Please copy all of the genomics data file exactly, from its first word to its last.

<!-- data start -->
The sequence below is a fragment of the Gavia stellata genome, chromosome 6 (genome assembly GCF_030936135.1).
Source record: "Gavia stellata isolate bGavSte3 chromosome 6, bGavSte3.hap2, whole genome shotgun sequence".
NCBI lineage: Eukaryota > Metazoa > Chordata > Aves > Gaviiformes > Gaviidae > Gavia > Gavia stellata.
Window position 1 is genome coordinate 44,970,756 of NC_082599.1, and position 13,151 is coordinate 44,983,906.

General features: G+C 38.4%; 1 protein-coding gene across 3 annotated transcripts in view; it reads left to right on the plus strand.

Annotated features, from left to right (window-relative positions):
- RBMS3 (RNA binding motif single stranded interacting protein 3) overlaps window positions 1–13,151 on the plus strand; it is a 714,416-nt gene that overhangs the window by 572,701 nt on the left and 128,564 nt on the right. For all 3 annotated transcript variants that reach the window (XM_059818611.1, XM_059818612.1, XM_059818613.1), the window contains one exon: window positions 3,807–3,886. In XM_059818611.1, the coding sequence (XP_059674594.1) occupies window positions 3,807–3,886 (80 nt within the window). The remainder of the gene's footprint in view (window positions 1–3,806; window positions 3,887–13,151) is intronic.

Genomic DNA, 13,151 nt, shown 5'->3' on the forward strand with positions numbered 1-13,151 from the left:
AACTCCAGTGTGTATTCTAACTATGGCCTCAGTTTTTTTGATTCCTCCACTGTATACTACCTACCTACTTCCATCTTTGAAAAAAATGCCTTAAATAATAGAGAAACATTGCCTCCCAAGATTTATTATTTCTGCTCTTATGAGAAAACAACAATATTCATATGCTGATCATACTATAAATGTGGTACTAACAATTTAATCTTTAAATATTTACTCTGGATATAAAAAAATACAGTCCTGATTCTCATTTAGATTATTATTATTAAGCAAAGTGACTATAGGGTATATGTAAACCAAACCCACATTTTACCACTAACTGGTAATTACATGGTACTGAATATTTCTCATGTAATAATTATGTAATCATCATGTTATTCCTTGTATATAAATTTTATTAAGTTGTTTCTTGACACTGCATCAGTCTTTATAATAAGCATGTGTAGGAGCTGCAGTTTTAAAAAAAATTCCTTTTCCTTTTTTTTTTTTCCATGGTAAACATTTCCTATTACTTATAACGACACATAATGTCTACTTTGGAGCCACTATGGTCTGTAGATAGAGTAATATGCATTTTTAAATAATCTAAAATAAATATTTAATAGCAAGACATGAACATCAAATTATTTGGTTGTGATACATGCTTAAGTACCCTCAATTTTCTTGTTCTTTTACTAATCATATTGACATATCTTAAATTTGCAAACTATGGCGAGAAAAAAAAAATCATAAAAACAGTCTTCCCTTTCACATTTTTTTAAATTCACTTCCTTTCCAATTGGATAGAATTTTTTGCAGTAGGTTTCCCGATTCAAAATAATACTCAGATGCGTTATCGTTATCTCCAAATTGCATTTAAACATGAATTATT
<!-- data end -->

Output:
The sequence below is a fragment of the Gavia stellata genome, chromosome 6 (genome assembly GCF_030936135.1).
Source record: "Gavia stellata isolate bGavSte3 chromosome 6, bGavSte3.hap2, whole genome shotgun sequence".
NCBI lineage: Eukaryota > Metazoa > Chordata > Aves > Gaviiformes > Gaviidae > Gavia > Gavia stellata.
Window position 1 is genome coordinate 44,970,756 of NC_082599.1, and position 13,151 is coordinate 44,983,906.

General features: G+C 38.4%; 1 protein-coding gene across 3 annotated transcripts in view; it reads left to right on the plus strand.

Annotated features, from left to right (window-relative positions):
- RBMS3 (RNA binding motif single stranded interacting protein 3) overlaps window positions 1–13,151 on the plus strand; it is a 714,416-nt gene that overhangs the window by 572,701 nt on the left and 128,564 nt on the right. For all 3 annotated transcript variants that reach the window (XM_059818611.1, XM_059818612.1, XM_059818613.1), the window contains one exon: window positions 3,807–3,886. In XM_059818611.1, the coding sequence (XP_059674594.1) occupies window positions 3,807–3,886 (80 nt within the window). The remainder of the gene's footprint in view (window positions 1–3,806; window positions 3,887–13,151) is intronic.

Genomic DNA, 13,151 nt, shown 5'->3' on the forward strand with positions numbered 1-13,151 from the left:
AACTCCAGTGTGTATTCTAACTATGGCCTCAGTTTTTTTGATTCCTCCACTGTATACTACCTACCTACTTCCATCTTTGAAAAAAATGCCTTAAATAATAGAGAAACATTGCCTCCCAAGATTTATTATTTCTGCTCTTATGAGAAAACAACAATATTCATATGCTGATCATACTATAAATGTGGTACTAACAATTTAATCTTTAAATATTTACTCTGGATATAAAAAAATACAGTCCTGATTCTCATTTAGATTATTATTATTAAGCAAAGTGACTATAGGGTATATGTAAACCAAACCCACATTTTACCACTAACTGGTAATTACATGGTACTGAATATTTCTCATGTAATAATTATGTAATCATCATGTTATTCCTTGTATATAAATTTTATTAAGTTGTTTCTTGACACTGCATCAGTCTTTATAATAAGCATGTGTAGGAGCTGCAGTTTTAAAAAAAATTCCTTTTCCTTTTTTTTTTTTCCATGGTAAACATTTCCTATTACTTATAACGACACATAATGTCTACTTTGGAGCCACTATGGTCTGTAGATAGAGTAATATGCATTTTTAAATAATCTAAAATAAATATTTAATAGCAAGACATGAACATCAAATTATTTGGTTGTGATACATGCTTAAGTACCCTCAATTTTCTTGTTCTTTTACTAATCATATTGACATATCTTAAATTTGCAAACTATGGCGAGAAAAAAAAAATCATAAAAACAGTCTTCCCTTTCACATTTTTTTAAATTCACTTCCTTTCCAATTGGATAGAATTTTTTGCAGTAGGTTTCCCGATTCAAAATAATACTCAGATGCGTTATCGTTATCTCCAAATTGCATTTAAACATGAATTATT